In a press release issued last week, the Bridgehampton Fire District announced it has entered into a contract to purchase the Pulver Gas Property, owned by the Pulver and Ensign families, for $3.9 million. According to board of fire commissioners chairman Steve Halsey, purchasing the property will enable the department to explore plans for expansion in the future. Their current firehouse, he said, was far too small to accommodate the department, which covers a district that stretches from parts of Wainscott through Sagaponack and Bridgehampton and into Water Mill.

The eight-company fire department also includes the Bridgehampton Ambulance Company, which is responsible for emergency calls throughout the district. According to Halsey, their offices amount to a space about the size of a closet.

In order to move forward with the purchase, the department must receive approval from voters throughout the fire district via a referendum vote that will be held on Tuesday, October 18 from 6 to 9 p.m. at the Bridgehampton Fire Department.

The district will also host an informational meeting, prior to the vote, on Friday, October 14 at 6 p.m.

At Monday night’s CAC meeting, Halsey, along with a group of fire commissioners and chiefs, explained that earlier this year district officials shelved plans to add on to the current building after the price tag came in at $8 million. At the same time, the fire district was made aware that the Pulver Gas property was in fact for sale.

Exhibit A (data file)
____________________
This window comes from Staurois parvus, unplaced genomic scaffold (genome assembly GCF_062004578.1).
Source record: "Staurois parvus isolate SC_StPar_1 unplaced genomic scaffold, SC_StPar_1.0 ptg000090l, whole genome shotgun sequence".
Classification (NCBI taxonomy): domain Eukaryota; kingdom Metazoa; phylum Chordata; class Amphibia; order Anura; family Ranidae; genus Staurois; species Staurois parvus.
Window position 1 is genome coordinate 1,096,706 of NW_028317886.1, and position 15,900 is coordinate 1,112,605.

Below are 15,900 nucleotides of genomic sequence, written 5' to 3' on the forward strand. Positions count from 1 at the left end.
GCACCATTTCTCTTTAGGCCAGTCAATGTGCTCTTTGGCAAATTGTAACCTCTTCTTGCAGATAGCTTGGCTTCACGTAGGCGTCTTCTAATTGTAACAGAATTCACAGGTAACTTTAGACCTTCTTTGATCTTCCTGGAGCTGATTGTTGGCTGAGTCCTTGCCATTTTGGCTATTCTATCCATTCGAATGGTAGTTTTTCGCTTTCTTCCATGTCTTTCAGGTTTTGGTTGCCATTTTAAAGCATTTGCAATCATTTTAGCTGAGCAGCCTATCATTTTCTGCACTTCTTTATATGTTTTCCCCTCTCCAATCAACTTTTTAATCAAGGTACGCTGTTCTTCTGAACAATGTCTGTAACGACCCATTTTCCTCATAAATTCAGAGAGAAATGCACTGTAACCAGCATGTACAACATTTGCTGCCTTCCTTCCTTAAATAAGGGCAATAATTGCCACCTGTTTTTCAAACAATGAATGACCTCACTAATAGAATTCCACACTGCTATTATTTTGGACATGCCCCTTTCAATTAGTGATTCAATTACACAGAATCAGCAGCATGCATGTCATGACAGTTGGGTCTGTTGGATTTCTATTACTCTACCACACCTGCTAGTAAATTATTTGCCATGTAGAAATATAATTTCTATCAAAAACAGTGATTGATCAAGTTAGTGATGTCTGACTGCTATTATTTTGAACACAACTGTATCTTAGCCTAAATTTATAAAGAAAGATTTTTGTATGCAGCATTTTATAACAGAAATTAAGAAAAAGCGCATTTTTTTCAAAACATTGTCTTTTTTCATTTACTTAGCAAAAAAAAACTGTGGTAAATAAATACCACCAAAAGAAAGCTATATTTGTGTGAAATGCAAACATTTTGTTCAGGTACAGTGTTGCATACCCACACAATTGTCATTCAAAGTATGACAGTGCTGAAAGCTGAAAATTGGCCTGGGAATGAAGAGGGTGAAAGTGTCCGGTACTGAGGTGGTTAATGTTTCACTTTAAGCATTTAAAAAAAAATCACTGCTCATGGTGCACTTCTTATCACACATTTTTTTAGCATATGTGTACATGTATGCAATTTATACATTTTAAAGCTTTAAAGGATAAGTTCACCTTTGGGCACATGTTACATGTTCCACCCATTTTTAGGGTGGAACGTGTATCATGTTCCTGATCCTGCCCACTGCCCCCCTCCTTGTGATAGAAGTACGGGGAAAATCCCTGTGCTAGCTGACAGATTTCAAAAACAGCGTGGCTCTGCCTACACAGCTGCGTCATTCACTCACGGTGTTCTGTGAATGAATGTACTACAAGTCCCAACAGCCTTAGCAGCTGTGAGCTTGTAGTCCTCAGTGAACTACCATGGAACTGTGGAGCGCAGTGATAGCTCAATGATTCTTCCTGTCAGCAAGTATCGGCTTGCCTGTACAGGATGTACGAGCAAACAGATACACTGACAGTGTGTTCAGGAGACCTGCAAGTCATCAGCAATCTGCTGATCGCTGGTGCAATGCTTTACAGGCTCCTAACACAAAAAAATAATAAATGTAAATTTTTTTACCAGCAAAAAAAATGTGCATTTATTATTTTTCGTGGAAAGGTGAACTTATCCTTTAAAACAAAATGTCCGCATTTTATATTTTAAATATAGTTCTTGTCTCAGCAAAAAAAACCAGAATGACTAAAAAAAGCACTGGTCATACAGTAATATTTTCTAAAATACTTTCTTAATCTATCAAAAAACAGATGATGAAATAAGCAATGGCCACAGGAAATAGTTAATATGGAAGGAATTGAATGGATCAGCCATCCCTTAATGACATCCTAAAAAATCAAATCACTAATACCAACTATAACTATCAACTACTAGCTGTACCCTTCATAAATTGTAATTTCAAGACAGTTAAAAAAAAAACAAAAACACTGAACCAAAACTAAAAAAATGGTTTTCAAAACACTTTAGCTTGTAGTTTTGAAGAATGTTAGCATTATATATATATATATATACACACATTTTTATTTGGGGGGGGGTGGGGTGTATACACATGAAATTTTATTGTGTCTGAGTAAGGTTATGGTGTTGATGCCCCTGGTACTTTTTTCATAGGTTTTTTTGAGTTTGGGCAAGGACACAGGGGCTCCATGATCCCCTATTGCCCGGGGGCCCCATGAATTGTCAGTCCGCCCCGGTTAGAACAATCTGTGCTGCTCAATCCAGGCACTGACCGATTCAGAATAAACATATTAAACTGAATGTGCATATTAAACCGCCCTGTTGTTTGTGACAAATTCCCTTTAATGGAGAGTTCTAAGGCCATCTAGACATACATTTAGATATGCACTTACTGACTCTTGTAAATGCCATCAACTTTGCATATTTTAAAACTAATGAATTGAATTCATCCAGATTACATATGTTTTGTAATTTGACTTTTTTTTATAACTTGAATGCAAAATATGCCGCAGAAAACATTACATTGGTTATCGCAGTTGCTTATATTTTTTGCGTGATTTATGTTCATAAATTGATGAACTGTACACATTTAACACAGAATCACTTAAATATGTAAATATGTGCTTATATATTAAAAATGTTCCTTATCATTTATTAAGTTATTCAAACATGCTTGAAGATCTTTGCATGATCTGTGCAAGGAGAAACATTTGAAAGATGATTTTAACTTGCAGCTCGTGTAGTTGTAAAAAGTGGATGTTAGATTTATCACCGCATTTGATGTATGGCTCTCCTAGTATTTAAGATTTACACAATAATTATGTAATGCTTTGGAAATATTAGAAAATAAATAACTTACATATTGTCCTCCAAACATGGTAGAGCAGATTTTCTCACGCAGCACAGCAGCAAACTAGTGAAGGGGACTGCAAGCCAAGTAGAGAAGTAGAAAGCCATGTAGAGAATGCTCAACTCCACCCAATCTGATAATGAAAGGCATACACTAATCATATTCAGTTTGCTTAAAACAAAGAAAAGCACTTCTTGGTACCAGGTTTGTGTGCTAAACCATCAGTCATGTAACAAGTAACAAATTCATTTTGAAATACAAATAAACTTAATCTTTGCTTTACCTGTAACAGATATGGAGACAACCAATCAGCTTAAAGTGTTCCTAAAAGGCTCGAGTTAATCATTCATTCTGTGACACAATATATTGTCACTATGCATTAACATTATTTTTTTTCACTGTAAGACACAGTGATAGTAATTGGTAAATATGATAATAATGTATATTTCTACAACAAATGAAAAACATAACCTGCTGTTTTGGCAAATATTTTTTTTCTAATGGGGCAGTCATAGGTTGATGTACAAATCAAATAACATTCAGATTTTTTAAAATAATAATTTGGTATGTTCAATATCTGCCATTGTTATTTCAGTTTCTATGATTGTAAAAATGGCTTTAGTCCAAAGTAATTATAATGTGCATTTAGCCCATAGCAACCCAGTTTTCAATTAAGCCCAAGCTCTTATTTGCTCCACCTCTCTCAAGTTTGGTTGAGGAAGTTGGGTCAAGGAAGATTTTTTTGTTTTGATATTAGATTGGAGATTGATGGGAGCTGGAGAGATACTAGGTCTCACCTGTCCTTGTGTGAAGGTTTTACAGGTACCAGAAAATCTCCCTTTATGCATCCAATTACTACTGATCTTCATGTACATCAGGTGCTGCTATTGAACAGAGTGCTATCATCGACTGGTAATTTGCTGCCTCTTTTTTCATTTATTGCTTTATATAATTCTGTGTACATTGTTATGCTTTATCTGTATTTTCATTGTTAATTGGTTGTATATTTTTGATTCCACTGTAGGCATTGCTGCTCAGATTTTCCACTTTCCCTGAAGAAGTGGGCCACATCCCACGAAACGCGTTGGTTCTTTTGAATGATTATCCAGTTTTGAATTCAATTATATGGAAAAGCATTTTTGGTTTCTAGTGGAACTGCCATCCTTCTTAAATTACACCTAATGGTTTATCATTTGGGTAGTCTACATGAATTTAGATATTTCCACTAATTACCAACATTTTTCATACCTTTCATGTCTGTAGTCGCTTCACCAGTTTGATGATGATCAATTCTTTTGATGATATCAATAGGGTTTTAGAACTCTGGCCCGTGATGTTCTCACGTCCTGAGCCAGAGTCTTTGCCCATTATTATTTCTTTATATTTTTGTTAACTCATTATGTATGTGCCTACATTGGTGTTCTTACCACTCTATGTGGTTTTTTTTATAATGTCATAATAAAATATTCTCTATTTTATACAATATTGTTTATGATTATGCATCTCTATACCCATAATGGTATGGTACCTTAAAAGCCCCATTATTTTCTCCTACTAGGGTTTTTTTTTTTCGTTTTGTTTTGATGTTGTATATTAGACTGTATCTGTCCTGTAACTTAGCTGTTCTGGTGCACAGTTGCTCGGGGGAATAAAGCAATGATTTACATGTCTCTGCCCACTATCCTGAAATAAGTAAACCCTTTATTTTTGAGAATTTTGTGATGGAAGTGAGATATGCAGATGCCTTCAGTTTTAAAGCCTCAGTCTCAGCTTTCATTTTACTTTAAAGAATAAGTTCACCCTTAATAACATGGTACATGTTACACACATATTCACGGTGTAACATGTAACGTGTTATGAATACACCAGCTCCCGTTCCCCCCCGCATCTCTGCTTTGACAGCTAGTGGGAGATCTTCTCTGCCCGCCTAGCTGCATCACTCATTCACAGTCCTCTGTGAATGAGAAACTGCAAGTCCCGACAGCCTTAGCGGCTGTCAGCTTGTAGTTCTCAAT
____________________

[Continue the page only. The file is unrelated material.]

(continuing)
“That it even became available is a once in a lifetime opportunity,” said Halsey.

After negotiating through the summer, the district entered into a formal contact with the property owners, said Halsey. He added the Pulver Gas Company will remain a tenant in the space for two years — paying $100,000 annually in rent, which the district will use to pay down the $3.9 million debt. During that time the department will assess if, when and how it will expand the department.

According to Halsey, the district must close on the sale by December 15.

The fire district’s current building, said Halsey, which was constructed in the early 1980s, cannot accommodate the office space the district needs, or its equipment. Halsey noted that fire engines and ambulances have grown in length and height in the last two decades, as has the level of care residents receive from the ambulance corps.